Camp Creek and Salt River Granite Reef Recreation Area. 5 and 6 Dec 2020.

This weekend I was invited to bird around Needle Rock, in specifically an area called “Camp Creek”, which is an absolutely fantastic riparian area that meanders through cottonwood and mesquite up to the Rio Verde river. The trailhead here is 19 miles {25 minutes} from Roundhouse. I arrived around 730AM and it was a chilly 42F. I was soon joined by three birders, two of which I had the pleasure of meeting for the first time. It’s really wonderful to bird in new areas with experienced birdwatchers, especially ones that have such a good ear and can help me learn the calls of species like Gray Flycatcher and Hutton’s Vireo.

Many people ask me if I’ll miss the green and if I get tired of all the “brown” in the desert. Above is another example of why I say “No”…there is a lot of green and yellow and other colors in the desert…you just have to look for it and get out of the urban concrete jungle of Phoenix. We birded our way through this riparian area and tallied several great species along the way, like Red-naped Sapsucker, Phainopepla, Harris’s Hawk, Lesser Goldfinch, Black-throated Gray Warbler, and Black-tailed Gnatcatcher.

Above is just one view of the dry riverbed area leading to the Rio Verde. I would love to have truckloads of these rocks to beautify my yard. Below is one of two Hutton’s Vireos we had…these are uncommon enough to be flagged as Rare in eBird, presumably year-round. This is a really tricky species to pick out when you’re also surrounded by dozens Ruby-crowned Kinglets!

Below is a Brown Creeper. These are reported fairly regularly in Maricopa County, but I had not yet seen one in over ten years of intermittent birding here. Since moving here in August, I knew it was only a matter of time. This species is extremely rare in Jacksonville/Northeast Florida – I had only seen one there ever.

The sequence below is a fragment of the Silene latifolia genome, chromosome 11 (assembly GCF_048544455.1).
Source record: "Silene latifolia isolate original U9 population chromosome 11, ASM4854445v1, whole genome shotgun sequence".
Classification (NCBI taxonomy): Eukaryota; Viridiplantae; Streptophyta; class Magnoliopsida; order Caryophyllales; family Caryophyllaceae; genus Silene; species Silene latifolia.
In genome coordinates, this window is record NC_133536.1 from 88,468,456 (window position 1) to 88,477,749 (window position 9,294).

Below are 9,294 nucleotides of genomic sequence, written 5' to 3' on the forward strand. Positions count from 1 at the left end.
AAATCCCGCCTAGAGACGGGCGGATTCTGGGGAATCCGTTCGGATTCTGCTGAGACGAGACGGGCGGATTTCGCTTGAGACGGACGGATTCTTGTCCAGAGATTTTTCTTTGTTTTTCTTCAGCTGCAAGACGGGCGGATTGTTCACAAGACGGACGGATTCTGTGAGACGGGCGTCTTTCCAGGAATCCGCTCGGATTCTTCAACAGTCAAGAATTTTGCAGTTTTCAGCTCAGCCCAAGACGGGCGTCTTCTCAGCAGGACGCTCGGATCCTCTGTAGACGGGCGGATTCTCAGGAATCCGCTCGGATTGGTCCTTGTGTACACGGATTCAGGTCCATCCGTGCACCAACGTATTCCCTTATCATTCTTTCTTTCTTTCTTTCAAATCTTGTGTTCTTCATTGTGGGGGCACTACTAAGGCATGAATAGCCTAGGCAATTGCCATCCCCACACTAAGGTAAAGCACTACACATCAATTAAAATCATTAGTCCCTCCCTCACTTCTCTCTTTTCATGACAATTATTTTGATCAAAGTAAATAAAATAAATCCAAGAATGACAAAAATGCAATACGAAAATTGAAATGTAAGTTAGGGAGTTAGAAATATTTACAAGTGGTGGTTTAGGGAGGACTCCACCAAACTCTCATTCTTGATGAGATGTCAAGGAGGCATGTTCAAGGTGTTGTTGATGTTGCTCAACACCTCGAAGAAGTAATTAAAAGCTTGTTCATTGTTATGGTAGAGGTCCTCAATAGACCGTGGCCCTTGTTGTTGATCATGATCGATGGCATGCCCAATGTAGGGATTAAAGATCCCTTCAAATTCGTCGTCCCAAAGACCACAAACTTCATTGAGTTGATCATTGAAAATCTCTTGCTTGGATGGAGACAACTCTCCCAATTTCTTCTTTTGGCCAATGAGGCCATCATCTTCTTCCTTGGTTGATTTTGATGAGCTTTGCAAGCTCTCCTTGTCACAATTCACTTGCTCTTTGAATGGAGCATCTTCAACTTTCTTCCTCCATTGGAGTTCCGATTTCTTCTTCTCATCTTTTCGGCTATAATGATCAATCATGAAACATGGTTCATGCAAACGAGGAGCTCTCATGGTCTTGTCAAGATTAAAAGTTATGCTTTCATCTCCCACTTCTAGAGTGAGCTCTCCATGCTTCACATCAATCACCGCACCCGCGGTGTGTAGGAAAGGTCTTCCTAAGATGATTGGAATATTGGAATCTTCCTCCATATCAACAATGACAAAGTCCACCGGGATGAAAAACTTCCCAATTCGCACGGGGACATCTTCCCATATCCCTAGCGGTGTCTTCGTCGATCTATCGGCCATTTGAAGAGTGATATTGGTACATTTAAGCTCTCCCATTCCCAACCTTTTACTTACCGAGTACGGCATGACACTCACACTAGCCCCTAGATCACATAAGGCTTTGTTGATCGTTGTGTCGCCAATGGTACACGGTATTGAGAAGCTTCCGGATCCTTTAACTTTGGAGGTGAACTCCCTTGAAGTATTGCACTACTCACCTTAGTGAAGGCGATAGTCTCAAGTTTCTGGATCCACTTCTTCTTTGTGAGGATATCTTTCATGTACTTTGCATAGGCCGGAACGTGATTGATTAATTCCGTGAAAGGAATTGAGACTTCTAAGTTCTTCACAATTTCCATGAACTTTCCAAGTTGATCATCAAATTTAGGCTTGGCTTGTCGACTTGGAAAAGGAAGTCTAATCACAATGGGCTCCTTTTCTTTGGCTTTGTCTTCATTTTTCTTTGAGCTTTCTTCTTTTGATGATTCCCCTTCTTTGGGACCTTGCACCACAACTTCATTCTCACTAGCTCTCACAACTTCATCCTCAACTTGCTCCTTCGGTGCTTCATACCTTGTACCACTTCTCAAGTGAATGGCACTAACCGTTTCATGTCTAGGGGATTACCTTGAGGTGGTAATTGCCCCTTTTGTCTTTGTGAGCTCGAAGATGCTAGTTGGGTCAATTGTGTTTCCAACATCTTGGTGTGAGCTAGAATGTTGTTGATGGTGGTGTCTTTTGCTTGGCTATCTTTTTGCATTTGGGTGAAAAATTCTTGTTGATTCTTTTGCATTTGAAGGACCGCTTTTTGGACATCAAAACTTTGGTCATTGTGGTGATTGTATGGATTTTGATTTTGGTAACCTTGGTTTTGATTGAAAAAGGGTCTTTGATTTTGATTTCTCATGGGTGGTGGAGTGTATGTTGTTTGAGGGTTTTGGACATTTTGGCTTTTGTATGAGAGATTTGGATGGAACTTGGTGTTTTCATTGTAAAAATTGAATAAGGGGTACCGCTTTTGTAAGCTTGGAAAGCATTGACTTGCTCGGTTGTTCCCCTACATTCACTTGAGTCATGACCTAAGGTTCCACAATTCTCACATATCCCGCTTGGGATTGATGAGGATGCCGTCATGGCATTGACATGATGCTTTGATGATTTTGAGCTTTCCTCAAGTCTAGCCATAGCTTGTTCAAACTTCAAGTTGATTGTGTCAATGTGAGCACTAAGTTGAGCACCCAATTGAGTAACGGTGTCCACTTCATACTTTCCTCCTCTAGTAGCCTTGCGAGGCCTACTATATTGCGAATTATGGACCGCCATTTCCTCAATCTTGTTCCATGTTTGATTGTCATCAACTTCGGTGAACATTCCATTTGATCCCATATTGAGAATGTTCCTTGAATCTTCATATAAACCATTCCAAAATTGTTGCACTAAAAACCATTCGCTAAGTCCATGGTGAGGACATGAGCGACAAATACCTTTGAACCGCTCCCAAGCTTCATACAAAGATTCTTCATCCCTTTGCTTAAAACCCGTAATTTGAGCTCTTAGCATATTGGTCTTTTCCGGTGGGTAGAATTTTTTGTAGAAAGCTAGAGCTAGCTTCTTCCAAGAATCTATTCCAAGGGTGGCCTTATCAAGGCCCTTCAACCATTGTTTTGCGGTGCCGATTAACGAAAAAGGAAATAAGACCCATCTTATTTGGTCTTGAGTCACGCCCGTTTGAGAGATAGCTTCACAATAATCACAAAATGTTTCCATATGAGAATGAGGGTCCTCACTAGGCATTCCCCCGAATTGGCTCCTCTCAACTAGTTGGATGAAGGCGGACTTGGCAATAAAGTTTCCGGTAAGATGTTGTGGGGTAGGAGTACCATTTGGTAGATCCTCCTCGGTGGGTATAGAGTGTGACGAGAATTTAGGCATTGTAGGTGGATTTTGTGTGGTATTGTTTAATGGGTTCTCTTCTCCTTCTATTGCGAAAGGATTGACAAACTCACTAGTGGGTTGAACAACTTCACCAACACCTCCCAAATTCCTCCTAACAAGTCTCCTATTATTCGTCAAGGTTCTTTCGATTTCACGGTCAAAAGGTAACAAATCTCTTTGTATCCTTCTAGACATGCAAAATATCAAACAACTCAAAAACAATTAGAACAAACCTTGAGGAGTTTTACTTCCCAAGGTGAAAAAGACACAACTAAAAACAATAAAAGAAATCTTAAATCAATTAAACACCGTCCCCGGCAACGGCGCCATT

Some more views of the area around the Rio Verde. Along the river below, we saw Killdeer, Osprey, a Cassins/Plumbeous Vireo, two Spotted Sandpipers, an American Pipit, a Gray Flycatcher, Common Raven, Vermilion Flycatcher, Say’s Phoebe, Back Phoebe, and Bewick’s Wren

The Gray Flycatcher is below.

My birding friends gave me some direction to the goose spot in Scottsdale, so Marie and I dropped by in the afternoon after running some errands. In addition to hundreds of Canada Goose, we saw the Tundra Swan, two Greater White-fronted Goose (below), several Ross’s Goose, several Snow Goose, and a Burrowing Owl.

Tundra Swan head (below, middle)

Burrowing Owl

On Sunday, we decided to head to Granite Reef Recreation Area to see about ticking the Trumpeter Swans. Two wild swan species in twenty four hours? The closest you’d get to multiple swans in Florida is counting the “pets” at Lake Eola in Orlando. : ) Granite Reef Rec Area is 44 miles / 46 minutes from Roundhouse. I had birded here years ago one morning before heading to the airport on my way back to Jax, so had some general familiarity with the area. The “red mountain” pictured below is reminiscent of Sedona.

We hiked the area for three hours and tallied 50+ species, including Merlin, Sora, Wilson’s Snipe, Vermilion Flycatcher, American Wigeon, Northern Pintail, Blue-gray and Black-tailed Gnatcatchers, Greater Roadrunner, Western Bluebird, Red-naped Sapsuckers, Gila Woodpeckers, and more. Marie and I stopped to build a cairn, which is something we always enjoy doing. It’s relaxing and sort of like rock jenga. Note there is a perched Bald Eagle in the image below, across the river and to the bottom-ish right.

The stars of the show below: Trumpeter Swans!

So a couple great days hiking and birding. I was shown the ropes on a new area, picked up several new county birds, and met some wonderful people. In three months living here, I’m still seeing gulls (Herring, Ring-billed, California), waders (Roseate Spoonbill included!), shorebirds, massive amounts of waterfowl with even greater diversity than NE Florida, and plenty of woodpeckers, flycatchers, and sparrows. I do miss Blue Jays and Pileated Woodpeckers already.

I’ll leave you with a coyote shot from the backyard. I saw this guy about two weeks ago and got a decent shot. We hear them all the time, and saw a pack of nine this morning casually wandering around the street and golf course on the way out this morning.

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